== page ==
Brisco was inducted into the Professional Wrestling Hall of Fame in 2005. Brisco lived in Florida where he ran the Brisco Body Shop with brothers Gerald and Bill for over 30 years. He has also made occasional wrestling appearances such as Florida's Wrestle Reunion in January 2005.[29] Brisco is considered one of the great legendary wrestlers of the 1970s and has often been cited as such by Ric Flair during his emotional promos. Brisco and his brother, Gerald were inducted into the WWE Hall of Fame Class of 2008.

On February 1, 2010, Brisco died at the age of 68 after complications from open heart surgery.[4]

In wrestling

Championships and accomplishments

Notes

  1. ^ a b c "Wrestler Profiles: Jack Brisco". Online World of Wrestling. http://www.onlineworldofwrestling.com/profiles/j/jack-brisco.html. Retrieved 2008-01-05. 
  2. ^ OWOW
  3. ^ OWOW
  4. ^ a b Oliver, Greg (2010-02-01). "Jack Brisco dead at 68". Slam! Wrestling. Canadian Online Explorer. http://slam.canoe.ca/Slam/Wrestling/2010/02/01/12695426.html. Retrieved 2010-02-01. 
  5. ^ a b c "N.W.A. Missouri Junior Heavyweight Title". Wrestling Titles. http://www.wrestling-titles.com/us/mo/mo-j.html. Retrieved 2008-01-05. 
  6. ^ a b "Oklahoma Heavyweight Title". Wrestling Titles. http://www.wrestling-titles.com/us/ok/ok-h.html. Retrieved 2008-01-06. 
  7. ^ a b "N.W.A. Arkansas Heavyweight Title". Wrestling Titles. http://www.wrestling-titles.com/us/ar/ar-h.html. Retrieved 2008-01-05. 
  8. ^ a b c "N.W.A. United States Tag Team Title (Tri-State)". Wrestling Titles. http://www.wrestling-titles.com/us/midsouth/nwa/tri-us-t.html. Retrieved 2008-01-05. 
  9. ^ a b c d e f g "N.W.A. Southern Heavyweight Title (Florida)". Wrestling Titles. http://www.wrestling-titles.com/us/fl/nwa/fl-south-h.html. Retrieved 2008-01-05. 
  10. ^ a b c d e f g h i j k "Florida Tag Team Title". Wrestling Titles. http://www.wrestling-titles.com/us/fl/fl-t.html. Retrieved 2008-01-05. 
  11. ^ a b c d "N.W.A. Florida Television Title". Wrestling Titles. http://www.wrestling-titles.com/us/fl/fl-tv.html. Retrieved 2008-01-05. 
  12. ^ a b "N.W.A. Eastern States Heavyweight Title". Wrestling Titles. http://www.wrestling-titles.com/us/midatlantic/nwa/ma-es-h.html. Retrieved 2008-01-05. 
  13. ^ a b "N.W.A. Florida Brass Knuckles Title". Wrestling Titles. http://www.wrestling-titles.com/us/fl/fl-bk.html. Retrieved 2008-01-05. 
  14. ^ a b c d e "N.W.A. World Heavyweight Title". Wrestling Titles. http://www.wrestling-titles.com/nwa/world/nwa-h.html. Retrieved 2008-01-05. 
  15. ^ a b "N.W.A./A.W.A. Southern Heavyweight Title". Wrestling Titles. http://www.wrestling-titles.com/us/tn/cwa/awa-s-h.html. Retrieved 2008-01-05. 
  16. ^ a b c d "N.W.A. Missouri Heavyweight Title". Wrestling Titles. http://www.wrestling-titles.com/us/mo/mo-h.html. Retrieved 2008-01-05. 
  17. ^ a b "Eastern Sports Association International Tag Team Title". Wrestling Titles. http://www.wrestling-titles.com/canada/maritimes/esa/esa-int-t.html. Retrieved 2008-01-06. 
  18. ^ a b c d e f "N.W.A. United States Tag Team Title (Florida)". Wrestling Titles. http://www.wrestling-titles.com/us/fl/nwa/fl-us-t.html. Retrieved 2008-01-05.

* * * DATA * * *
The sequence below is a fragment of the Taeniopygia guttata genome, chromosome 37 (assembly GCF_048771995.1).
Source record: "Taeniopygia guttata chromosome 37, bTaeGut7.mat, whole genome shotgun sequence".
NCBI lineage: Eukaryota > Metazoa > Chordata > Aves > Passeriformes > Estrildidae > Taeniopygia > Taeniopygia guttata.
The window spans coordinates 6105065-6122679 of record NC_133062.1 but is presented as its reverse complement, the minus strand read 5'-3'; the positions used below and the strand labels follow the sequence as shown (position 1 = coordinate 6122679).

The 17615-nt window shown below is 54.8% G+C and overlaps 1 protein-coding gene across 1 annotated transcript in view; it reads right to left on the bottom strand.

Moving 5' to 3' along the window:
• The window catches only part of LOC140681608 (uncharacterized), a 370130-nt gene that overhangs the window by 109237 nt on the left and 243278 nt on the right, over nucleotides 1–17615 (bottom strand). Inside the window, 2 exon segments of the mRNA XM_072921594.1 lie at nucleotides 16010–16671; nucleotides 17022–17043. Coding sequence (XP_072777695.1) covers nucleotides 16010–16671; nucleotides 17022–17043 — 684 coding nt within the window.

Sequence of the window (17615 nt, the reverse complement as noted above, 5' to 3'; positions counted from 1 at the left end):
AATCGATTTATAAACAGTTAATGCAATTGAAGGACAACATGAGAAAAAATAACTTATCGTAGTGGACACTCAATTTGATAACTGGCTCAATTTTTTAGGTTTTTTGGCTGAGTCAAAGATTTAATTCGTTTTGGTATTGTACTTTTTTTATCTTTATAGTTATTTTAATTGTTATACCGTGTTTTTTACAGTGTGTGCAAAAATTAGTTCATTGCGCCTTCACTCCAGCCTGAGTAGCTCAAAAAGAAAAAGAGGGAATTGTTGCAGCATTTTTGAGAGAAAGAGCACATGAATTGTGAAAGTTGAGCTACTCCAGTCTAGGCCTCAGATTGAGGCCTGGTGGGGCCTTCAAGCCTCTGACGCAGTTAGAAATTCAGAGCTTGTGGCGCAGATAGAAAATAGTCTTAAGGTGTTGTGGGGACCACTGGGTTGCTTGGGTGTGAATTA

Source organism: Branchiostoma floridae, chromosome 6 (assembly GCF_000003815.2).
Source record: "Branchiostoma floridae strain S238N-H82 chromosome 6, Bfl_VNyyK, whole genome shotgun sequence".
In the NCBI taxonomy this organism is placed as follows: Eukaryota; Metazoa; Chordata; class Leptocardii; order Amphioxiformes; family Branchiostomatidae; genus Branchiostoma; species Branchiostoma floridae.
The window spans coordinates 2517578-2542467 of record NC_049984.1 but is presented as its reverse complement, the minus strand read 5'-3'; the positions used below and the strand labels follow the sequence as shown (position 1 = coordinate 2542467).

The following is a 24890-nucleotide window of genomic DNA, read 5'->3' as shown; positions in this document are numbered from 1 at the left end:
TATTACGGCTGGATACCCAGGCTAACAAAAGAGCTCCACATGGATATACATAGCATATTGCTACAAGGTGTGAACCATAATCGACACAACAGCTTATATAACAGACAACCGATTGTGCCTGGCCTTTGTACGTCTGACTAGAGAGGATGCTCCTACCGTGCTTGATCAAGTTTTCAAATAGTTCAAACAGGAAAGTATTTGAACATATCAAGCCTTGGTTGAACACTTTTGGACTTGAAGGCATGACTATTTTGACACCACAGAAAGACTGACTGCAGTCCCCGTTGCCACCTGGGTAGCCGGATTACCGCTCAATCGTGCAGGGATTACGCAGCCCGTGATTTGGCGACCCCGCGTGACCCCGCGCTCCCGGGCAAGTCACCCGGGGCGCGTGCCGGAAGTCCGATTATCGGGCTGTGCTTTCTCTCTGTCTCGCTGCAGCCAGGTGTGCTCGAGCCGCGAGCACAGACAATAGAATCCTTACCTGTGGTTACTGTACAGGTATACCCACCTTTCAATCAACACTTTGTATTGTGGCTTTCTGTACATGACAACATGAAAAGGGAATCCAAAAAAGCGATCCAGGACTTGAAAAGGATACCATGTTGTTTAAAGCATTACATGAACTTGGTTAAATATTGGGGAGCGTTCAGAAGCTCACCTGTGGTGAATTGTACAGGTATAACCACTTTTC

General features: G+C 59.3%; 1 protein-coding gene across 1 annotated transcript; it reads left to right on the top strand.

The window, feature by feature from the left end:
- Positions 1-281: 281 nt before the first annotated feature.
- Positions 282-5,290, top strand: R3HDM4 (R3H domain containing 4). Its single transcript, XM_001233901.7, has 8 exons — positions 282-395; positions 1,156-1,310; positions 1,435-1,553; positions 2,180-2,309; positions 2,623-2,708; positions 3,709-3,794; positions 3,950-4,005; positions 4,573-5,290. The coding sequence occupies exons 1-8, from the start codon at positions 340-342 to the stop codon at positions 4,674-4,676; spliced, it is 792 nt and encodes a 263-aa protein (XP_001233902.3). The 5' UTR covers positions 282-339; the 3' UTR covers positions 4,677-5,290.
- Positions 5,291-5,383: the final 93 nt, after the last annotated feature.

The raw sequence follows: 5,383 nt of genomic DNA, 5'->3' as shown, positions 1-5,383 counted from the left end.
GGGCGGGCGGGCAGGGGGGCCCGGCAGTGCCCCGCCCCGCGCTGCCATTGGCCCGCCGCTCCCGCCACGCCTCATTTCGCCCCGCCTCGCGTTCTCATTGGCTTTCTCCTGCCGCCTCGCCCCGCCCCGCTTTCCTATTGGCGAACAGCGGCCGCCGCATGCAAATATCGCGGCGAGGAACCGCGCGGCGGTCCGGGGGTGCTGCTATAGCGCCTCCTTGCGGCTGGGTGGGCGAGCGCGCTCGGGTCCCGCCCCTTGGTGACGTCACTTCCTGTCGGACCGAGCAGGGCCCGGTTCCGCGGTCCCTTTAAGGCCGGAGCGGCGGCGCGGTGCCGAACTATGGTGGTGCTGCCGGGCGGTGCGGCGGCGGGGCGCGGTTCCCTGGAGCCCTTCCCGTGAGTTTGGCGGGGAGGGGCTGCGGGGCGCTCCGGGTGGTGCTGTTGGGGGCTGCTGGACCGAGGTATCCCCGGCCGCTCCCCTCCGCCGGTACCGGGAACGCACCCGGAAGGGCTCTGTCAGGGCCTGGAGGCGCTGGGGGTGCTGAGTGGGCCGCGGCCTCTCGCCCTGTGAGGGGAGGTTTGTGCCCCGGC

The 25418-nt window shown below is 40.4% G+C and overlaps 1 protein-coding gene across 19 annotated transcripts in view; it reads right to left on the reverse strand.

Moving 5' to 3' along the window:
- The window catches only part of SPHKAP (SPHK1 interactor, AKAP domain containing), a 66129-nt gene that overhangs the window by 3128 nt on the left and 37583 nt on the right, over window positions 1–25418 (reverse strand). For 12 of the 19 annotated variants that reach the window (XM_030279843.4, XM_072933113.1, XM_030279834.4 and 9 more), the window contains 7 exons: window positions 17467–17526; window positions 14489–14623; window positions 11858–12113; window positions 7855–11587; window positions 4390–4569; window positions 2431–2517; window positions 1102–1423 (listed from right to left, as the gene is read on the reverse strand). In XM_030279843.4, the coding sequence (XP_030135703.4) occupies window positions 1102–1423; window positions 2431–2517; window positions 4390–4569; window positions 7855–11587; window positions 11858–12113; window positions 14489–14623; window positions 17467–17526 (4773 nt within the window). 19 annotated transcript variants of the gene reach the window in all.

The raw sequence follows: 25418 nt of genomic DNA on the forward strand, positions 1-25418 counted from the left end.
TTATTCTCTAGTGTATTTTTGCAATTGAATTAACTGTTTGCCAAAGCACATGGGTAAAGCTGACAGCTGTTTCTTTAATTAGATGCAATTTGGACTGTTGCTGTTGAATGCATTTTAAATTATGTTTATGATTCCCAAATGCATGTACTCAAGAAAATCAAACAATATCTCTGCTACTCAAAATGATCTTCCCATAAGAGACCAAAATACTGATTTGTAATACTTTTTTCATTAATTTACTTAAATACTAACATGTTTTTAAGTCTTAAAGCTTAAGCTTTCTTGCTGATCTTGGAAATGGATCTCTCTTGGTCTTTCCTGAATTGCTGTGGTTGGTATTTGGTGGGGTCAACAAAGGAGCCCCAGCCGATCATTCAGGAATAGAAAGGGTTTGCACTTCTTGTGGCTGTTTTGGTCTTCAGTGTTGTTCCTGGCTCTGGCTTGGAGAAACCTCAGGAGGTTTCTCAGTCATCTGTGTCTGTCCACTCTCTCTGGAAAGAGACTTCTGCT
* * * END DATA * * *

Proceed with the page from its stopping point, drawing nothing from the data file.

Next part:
19. ^ a b c d e "N.W.A. Georgia Tag Team Title". Wrestling Titles. http://www.wrestling-titles.com/us/ga/ga-t.html. Retrieved 2008-01-05. 
  20. ^ a b "N.W.A. National Heavyweight Title". Wrestling Titles. http://www.wrestling-titles.com/nwa/others/nat-h.html. Retrieved 2008-01-05. 
  21. ^ a b c "N.W.A. North American Tag Team Title (Florida)". Wrestling Titles. http://www.wrestling-titles.com/us/fl/nwa/fl-na-t.html. Retrieved 2008-01-05. 
  22. ^ a b "Caribbean Heavyweight Title". Wrestling Titles. http://www.wrestling-titles.com/us/pr/wwc/carib-h.html. Retrieved 2008-01-05. 
  23. ^ a b "W.W.C. North American Tag Team Title". Wrestling Titles. http://www.wrestling-titles.com/us/pr/wwc/wwc-na-t.html. Retrieved 2008-01-05. 
  24. ^ a b c d e "N.W.A. Mid-Atlantic Heavyweight Title". Wrestling Titles. http://www.wrestling-titles.com/us/midatlantic/ma-h.html. Retrieved 2008-01-05. 
  25. ^ a b c d e "N.W.A. World Tag Team Title (Mid-Atlantic/W.C.W.)". Wrestling Titles. http://www.wrestling-titles.com/us/midatlantic/nwa/ma-nwa-t.html. Retrieved 2008-01-05. 
  26. ^ http://wrestlingperspective.com/issue/60/brisco.html
  27. ^ Oliver, Greg Hitman lashes out at Jack Brisco SLAM! Wrestling (October 31, 2001). Retrieved January 27, 2008.
  28. ^ Jack Brisco Chat SLAM! Wrestling (October 16, 2001). Retrieved January 27, 2008.
  29. ^ Slagle, Steve. "Jack Brisco". Professional Wrestling Online Museum. http://www.wrestlingmuseum.com/pages/bios/halloffame/briscobio.html. Retrieved 2008-01-05. 
  30. ^ "Louisiana Heavyweight Title". Wrestling Titles. http://www.wrestling-titles.com/us/la/la-h.html. Retrieved 2008-01-05. 
  31. ^ "Pro Wrestling Illustrated Award Winners Wrestler of the Year". Wrestling Information Archive. http://www.100megsfree4.com/wiawrestling/pages/pwi/pwiwoty.htm. Retrieved 2008-01-05. 
  32. ^ "Pro Wrestling Illustrated's Top 100 Tag Teams of the PWI Years". Wrestling Information Archive. http://www.100megsfree4.com/wiawrestling/pages/pwi/pwi100tg.htm. Retrieved 2008-01-05. 
  33. ^ "Jack Brisco". The Professional Wrestling Hall of Fame and Museum. http://www.pwhf.org/halloffamers/bios/brisco_jack.asp. Retrieved 2008-01-05. 
  34. ^ "Wrestling Observer Hall of Fame". Professional Wrestling Illustrated Online. http://www.pwi-online.com/pages/hallofame.html. Retrieved 2008-01-05. 

References

  • Slagle, Steve Jack Brisco
  • Murdock, Bill ISBN 0-9676080-7-4 Brisco Culture House Books (February, 2004)
  • Bill Watts, My friend Jack Brisco has passed...a few comments... Jack Brisco

External links